Health fair will offer screenings, diet tips Immunizations also will be available

October 26, 1993|By Jackie Powder | Jackie Powder,Staff Writer

If you've been putting off going to the doctor, you could go to Cranberry Mall.

More than 50 area physicians and health care organizations will be there Saturday for the fifth annual Family Health Festival.

Between shopping trips, you can have a diabetes screening, get your child immunized and pick up some diet tips from a nutritionist.

The festival, open from 8 a.m. to 1 p.m., was organized by Carroll County General Hospital's health education coordinator, Fran Miller.

"I think it gives people an opportunity to check in on their health and have some fun," Ms. Miller said. "You get some people who won't take the time to see a doctor, but they'll go to a health fair."

Doctors, nurses and other health providers will do free vision and hearing testing and screenings for lung disease, oral and skin cancer, anemia and diabetes.

New additions to the health festival include flu shots given by the county Health Department for a $5 donation and scoliosis screenings by a private physician.

The yearly county health festival was first organized by the Carroll County Health Promotion Task Force. The group, which includes health care providers in the county, meets quarterly to assess the county's health needs, said Barbara Rodgers, director of health education with the county Health Department.

After having smaller health fairs in separate communities in the county, the task force decided to have one large fair, easily accessible to people.

"It's a good mechanism to help people know more about their own health," Ms. Rodgers said.

"Unfortunately, so many of us only decide to seek help when we feel bad."

Following the health festival, a subcommittee of the task force will review the tests and screenings to determine people who need follow-up care. Those people will be contacted.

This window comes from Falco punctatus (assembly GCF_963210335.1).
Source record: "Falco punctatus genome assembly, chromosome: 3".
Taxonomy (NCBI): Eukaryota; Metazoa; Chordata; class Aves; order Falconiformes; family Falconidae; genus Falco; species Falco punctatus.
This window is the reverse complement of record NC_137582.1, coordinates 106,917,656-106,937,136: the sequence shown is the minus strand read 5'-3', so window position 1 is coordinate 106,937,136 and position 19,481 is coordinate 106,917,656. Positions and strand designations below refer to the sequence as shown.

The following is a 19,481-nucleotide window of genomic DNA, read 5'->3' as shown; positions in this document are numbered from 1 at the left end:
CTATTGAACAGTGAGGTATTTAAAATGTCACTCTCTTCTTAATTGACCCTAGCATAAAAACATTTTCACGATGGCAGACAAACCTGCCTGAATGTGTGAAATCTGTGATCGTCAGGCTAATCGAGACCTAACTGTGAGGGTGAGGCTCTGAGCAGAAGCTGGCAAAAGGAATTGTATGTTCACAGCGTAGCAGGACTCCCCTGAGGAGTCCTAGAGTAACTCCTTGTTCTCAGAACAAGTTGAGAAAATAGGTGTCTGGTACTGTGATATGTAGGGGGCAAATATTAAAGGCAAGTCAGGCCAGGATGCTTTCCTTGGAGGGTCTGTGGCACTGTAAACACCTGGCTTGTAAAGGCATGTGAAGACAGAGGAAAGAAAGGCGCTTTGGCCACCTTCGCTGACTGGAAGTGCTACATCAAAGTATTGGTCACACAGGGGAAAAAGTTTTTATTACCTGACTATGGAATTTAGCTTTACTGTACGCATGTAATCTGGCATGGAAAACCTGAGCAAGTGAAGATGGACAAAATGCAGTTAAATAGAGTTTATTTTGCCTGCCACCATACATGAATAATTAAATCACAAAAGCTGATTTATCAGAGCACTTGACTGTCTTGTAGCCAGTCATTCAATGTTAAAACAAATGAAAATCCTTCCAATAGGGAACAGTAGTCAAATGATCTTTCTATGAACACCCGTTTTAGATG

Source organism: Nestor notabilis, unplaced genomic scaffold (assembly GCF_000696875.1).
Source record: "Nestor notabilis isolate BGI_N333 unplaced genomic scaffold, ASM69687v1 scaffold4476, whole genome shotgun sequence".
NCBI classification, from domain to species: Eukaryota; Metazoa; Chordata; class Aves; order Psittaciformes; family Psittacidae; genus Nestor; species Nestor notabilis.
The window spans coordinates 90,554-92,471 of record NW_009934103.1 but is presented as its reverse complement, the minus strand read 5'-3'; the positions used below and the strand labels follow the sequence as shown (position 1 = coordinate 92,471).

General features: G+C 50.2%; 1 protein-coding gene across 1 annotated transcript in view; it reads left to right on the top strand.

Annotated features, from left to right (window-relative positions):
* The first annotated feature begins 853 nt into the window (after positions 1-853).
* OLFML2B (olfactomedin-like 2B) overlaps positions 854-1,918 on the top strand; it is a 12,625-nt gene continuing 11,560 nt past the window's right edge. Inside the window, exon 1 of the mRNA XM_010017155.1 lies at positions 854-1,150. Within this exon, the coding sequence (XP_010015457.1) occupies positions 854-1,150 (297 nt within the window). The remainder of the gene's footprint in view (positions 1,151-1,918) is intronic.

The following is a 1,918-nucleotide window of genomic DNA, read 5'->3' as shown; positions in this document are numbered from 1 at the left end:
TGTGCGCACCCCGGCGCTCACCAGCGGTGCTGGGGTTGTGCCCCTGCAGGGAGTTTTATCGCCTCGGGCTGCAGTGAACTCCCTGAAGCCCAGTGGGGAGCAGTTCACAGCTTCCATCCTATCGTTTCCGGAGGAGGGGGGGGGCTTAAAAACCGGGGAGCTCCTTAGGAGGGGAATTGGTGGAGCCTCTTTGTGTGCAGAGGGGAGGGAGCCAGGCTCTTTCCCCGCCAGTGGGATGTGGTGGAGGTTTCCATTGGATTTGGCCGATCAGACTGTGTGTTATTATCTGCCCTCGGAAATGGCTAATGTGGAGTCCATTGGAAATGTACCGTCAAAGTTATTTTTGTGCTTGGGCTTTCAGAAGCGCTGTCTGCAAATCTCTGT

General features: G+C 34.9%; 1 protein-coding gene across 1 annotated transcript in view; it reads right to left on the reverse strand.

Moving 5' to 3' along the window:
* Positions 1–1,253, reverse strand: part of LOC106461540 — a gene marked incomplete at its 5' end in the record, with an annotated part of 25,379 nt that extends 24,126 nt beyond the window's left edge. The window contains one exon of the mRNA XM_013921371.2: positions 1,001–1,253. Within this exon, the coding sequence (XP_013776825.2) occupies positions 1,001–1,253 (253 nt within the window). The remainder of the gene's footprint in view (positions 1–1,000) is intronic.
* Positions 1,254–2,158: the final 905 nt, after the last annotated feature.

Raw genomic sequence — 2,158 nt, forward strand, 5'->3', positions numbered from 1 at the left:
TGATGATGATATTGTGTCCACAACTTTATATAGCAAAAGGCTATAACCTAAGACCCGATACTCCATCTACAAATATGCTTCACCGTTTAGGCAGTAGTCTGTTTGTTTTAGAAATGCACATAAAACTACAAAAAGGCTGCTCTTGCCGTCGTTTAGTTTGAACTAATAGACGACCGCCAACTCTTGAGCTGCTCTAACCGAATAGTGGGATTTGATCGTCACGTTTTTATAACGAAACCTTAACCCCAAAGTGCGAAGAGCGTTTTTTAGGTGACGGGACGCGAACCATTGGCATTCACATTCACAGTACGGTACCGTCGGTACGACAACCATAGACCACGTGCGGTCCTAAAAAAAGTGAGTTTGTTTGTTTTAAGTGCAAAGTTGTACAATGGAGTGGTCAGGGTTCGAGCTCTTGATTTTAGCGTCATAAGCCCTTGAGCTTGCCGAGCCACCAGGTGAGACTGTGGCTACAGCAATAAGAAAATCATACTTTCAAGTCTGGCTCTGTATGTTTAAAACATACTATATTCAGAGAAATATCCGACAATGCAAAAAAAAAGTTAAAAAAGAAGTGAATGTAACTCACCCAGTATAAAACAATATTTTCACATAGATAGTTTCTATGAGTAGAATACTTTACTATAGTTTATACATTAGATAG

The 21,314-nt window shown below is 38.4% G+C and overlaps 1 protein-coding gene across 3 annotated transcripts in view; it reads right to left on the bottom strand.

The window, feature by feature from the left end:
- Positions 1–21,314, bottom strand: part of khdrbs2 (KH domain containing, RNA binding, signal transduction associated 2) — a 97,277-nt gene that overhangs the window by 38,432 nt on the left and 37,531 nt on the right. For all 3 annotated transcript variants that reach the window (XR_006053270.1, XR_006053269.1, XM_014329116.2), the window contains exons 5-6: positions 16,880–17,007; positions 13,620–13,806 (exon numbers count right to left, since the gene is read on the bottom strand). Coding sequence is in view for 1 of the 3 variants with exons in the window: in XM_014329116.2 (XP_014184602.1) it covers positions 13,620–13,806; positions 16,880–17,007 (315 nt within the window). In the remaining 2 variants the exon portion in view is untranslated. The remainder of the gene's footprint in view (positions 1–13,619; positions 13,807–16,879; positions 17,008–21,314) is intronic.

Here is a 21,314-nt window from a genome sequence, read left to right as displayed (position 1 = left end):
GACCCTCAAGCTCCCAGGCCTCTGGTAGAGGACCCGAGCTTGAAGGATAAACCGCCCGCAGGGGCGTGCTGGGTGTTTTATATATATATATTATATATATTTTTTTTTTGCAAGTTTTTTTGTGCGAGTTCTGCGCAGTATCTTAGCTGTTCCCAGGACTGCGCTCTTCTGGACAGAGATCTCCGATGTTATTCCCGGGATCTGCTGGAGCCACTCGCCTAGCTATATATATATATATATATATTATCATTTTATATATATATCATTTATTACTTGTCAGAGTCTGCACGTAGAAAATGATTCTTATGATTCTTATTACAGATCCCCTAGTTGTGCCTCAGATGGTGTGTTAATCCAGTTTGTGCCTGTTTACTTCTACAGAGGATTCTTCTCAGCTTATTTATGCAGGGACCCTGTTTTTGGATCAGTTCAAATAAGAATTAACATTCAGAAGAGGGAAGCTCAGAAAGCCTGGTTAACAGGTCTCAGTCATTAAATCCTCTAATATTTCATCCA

"If a dental problem was discovered, we can try and tie the person into a program at the University of Maryland School of Dentistry," Ms. Rodgers said.

Home Call, a local home health agency and health festival participant for the past three years, will be doing anemia and diabetes testing at this year's fair.

Karen Feroli, the branch director of Home Call's Westminster office, said the festival is an effective health education tool.

"It's an excellent way for us to educate the community in a convenient way," she said.

"A lot of what they'll receive is free, and there's so much expertise in one place."

Ms. Rodgers recalls a man who came to one of the first health festivals and was being treated for back pain. A blood test taken at the festival showed that the man's problems were related to kidney failure.

"We called him right up and said, 'Look, this is the problem,' " Ms. Rodgers said.

Attendance at the health festival has increased steadily over the past five years, Ms. Miller said.

Last year 200 people attended the fair, half of them between ages 46 and 65, she said.

One of the most popular tests was the executive blood profile offered by Carroll County General Hospital. The blood chemistry analysis, which costs $25, measures liver and kidney function and cholesterol levels, assesses the risk of cardiac disease and diagnoses other serious conditions.

Those interested in taking the test must fast after midnight and skip breakfast before the test.

For information about advance registration for the executive blood profile, call 857-6935.

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